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Tempting as it is to suspect that the gas is related, coincidences do happen... [edit] Just saw the suggestion about water in the gas - do what pilots do - draw off some gas from the bottom of the tank into a glass bottle and let it sit. Any water contamination should be readily visible.[/edit]

Still, checking the fuel pressure/flow rate at the rail, looking for a clogged injector or two and eyeballing the plugs is cheap insurance and good diagnostic procedure.

It does sound like it might be a vacuum leak possibly improving as it heats up though (they didn't use phenolic injector blocks on the 959 did they?).

Boost would tend to easily overcome a minor leak in the intake, you might never notice the wastegates opening slightly later than usual - so it could seem to run fine as soon as things are spooling (which starts to reduce manifold vacuum on WOT/under load long, long before the factory gauge moves off the stop representing atmospheric pressure).

If this is what is happening, the loss of metered air in what should be a closed system may make it run richer when spooling (like running a BOV instead of a recirc valve does), while the leak would make it lean lower down when cold/not spooled.

A wideband O2 should show precisely what's going on with overall AFR's in a snap (although this won't show up a single cylinder running lean).

Much safer, more convenient (and very likely legal) than a full-throttle run under load in a high gear, followed by an ignition kill/clutch in and a plug chop on a very hot motor.
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Last edited by spuggy; 11-26-2007 at 07:14 PM..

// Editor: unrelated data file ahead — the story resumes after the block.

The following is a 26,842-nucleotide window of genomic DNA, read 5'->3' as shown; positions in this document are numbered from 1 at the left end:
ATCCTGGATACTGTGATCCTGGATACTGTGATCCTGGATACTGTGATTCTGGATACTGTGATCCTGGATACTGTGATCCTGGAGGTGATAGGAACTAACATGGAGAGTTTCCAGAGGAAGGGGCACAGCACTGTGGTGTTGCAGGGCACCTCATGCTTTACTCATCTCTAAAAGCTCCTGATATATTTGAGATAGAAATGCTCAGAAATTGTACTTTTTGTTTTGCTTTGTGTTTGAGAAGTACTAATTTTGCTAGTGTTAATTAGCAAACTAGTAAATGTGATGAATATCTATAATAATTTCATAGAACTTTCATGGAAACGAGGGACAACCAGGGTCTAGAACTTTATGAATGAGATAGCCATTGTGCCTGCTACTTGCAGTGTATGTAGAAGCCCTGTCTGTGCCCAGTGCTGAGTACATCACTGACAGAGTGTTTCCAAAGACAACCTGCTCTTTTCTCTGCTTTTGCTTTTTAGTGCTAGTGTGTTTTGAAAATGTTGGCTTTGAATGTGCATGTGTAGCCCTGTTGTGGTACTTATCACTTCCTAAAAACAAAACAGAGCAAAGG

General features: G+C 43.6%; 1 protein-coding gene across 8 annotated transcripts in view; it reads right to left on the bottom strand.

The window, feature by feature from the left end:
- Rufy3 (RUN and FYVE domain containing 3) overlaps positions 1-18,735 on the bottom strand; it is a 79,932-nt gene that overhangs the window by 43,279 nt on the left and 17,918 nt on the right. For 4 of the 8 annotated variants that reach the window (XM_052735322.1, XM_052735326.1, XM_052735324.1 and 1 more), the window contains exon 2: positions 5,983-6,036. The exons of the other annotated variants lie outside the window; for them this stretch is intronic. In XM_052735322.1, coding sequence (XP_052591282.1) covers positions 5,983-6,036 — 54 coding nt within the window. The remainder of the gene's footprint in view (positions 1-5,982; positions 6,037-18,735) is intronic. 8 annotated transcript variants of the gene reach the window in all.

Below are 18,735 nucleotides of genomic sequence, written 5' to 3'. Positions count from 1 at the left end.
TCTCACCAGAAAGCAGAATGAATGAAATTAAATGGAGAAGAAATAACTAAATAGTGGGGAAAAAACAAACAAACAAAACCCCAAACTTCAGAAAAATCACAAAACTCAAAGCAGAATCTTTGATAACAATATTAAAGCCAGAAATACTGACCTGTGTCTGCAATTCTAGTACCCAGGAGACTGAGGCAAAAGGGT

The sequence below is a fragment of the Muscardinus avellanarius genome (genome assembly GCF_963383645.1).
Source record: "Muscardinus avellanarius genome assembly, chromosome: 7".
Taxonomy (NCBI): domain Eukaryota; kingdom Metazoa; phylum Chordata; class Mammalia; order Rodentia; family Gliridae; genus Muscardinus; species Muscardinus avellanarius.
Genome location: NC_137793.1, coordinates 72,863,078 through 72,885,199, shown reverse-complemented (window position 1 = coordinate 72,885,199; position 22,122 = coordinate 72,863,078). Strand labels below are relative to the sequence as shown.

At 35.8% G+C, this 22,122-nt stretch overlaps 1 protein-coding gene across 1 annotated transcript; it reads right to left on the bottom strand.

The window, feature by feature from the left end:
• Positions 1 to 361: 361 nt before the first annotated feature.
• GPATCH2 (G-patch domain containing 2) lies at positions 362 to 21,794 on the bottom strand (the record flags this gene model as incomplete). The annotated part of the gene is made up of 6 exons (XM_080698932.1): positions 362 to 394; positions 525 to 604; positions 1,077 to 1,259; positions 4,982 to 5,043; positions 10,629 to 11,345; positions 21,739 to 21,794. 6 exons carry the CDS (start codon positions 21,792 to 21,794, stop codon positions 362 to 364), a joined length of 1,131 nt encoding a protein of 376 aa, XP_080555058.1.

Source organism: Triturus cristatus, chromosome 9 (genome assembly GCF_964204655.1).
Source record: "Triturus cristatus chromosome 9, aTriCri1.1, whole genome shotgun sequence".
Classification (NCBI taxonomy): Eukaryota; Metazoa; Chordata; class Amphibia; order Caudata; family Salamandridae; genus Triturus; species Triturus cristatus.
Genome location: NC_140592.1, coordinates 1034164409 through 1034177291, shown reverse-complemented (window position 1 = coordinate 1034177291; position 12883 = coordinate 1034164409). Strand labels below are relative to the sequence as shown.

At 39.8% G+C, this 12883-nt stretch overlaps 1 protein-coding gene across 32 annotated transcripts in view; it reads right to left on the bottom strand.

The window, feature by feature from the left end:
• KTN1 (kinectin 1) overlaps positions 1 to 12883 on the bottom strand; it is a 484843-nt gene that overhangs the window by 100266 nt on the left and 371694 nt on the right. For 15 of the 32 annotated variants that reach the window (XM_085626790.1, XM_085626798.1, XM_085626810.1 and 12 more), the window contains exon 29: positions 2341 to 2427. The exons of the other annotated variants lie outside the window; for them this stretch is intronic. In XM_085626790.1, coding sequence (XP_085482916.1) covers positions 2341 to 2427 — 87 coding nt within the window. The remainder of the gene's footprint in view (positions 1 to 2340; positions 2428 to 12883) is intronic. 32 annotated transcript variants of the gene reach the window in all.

Old 11-26-2007, 07:05 PM
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My Motronic 1983 BMW E21 320i had similar symptoms. It was a vacuum leak (and stuff that needed a head job- valve adjustment, valve guides, valve seats). My way to proceed would be to check for vacuum leaks that would cause lean running at low engine speed- after the fuel metering plate.

I am sure you have heard all this before, though, and I am not an MIT graduate engineer. Hope you find a simple fix.
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Old 11-26-2007, 07:15 PM
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New Info...

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Originally Posted by Fast951 View Post
Wayne, Some of the items I would look at:
- TPS: If it's not signaling ilde to the DME, the idle algorithm will not kick in.

Update - New Info!

Okay, I wasn't convinced that the ICV was not the problem, so I swapped it out again, and it still didn't work. So, I sat staring at the engine (trying to find that loose vacuum line), and then I decided to unplug the electrical connection to the ICV. The engine started and idled perfectly fine. Well, almost, the idle was a bit erratic but it started right up.

So, I think that the computer thinks that the car is not at idle. When the car is not at idle, it should completely close the idle valve and only let air through the main throttle body. At startup and at idle, this will cause problems. The only way it would think that it's not at idle, is if if the TPS (throttle position switch) was not indicating the proper values, or the "throttle home" position switch was inoperative. I had to unplug the TPS when I was replacing the oil pressure switch the other day, it's a likely culprit since it's been disturbed.

Any other thoughts besides this?

-Wayne